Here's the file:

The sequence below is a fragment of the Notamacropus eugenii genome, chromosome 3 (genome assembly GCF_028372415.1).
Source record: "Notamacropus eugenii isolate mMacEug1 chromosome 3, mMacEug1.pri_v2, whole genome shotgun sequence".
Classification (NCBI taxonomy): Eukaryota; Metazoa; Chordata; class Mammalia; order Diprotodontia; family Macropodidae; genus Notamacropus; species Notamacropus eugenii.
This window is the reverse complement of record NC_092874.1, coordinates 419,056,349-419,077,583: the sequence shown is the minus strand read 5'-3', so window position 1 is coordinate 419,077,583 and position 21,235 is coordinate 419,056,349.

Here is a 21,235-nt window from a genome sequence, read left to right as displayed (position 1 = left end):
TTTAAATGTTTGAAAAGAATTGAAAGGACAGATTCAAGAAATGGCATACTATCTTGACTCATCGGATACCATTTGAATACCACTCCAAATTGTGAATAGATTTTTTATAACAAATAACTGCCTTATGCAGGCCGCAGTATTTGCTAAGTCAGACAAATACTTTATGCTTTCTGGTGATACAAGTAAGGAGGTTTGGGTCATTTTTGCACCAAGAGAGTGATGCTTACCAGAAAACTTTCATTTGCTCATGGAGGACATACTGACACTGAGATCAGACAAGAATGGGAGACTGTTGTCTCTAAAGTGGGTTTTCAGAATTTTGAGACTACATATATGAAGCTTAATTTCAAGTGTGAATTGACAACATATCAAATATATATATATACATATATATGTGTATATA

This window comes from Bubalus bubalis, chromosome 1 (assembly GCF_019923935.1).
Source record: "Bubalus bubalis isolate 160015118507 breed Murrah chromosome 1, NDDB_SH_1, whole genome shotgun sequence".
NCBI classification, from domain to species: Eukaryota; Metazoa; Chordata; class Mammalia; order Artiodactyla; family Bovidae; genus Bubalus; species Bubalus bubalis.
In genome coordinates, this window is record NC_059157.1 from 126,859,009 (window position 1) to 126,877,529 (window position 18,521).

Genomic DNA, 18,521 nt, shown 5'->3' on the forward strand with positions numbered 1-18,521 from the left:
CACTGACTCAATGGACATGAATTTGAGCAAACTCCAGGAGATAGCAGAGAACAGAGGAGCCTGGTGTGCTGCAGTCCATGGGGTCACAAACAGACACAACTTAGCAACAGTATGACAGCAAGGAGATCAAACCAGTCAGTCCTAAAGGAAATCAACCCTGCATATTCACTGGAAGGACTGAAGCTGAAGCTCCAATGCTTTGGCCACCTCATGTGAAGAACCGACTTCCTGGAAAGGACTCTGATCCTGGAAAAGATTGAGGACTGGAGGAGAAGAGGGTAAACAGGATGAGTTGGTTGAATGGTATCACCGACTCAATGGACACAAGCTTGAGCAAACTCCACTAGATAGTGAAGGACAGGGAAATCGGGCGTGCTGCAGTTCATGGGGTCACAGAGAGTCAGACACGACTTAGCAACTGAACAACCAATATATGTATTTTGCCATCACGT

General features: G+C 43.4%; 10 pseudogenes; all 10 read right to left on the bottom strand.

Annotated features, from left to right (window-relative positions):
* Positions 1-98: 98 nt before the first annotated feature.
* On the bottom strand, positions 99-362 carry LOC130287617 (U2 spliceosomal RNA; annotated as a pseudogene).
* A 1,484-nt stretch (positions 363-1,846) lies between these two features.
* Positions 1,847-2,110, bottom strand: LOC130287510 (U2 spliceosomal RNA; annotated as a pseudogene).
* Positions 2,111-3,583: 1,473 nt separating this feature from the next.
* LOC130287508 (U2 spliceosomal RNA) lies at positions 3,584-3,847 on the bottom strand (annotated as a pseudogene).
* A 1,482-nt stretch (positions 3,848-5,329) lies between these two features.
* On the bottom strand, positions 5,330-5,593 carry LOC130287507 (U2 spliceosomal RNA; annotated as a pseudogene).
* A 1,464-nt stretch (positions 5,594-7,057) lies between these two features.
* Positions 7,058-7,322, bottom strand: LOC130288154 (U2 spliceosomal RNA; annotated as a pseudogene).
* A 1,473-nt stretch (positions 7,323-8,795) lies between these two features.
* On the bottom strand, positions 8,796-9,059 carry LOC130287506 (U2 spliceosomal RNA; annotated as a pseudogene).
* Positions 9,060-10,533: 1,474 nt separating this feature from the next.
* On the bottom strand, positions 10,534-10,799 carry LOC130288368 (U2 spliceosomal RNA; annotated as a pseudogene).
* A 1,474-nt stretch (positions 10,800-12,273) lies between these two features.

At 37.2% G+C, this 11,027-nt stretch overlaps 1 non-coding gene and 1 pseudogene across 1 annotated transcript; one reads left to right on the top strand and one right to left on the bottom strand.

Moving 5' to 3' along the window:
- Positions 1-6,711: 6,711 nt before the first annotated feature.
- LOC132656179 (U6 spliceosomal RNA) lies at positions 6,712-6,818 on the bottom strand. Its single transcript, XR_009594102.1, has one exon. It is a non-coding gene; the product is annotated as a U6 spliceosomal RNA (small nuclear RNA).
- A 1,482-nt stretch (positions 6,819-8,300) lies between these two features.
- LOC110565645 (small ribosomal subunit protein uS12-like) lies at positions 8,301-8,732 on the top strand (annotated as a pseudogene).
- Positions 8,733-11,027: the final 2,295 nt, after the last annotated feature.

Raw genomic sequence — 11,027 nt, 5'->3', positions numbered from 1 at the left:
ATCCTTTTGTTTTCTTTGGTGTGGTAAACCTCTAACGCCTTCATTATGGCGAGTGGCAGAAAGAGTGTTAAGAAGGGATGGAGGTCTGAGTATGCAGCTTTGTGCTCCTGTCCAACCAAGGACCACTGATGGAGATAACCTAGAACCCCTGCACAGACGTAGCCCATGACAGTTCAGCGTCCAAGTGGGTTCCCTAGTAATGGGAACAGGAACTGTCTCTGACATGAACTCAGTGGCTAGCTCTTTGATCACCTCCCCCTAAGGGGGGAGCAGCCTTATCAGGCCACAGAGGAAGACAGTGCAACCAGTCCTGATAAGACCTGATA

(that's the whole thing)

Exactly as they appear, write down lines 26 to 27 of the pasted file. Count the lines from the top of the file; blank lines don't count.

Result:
* On the bottom strand, positions 8,796-9,059 carry LOC130287506 (U2 spliceosomal RNA; annotated as a pseudogene).
* Positions 9,060-10,533: 1,474 nt separating this feature from the next.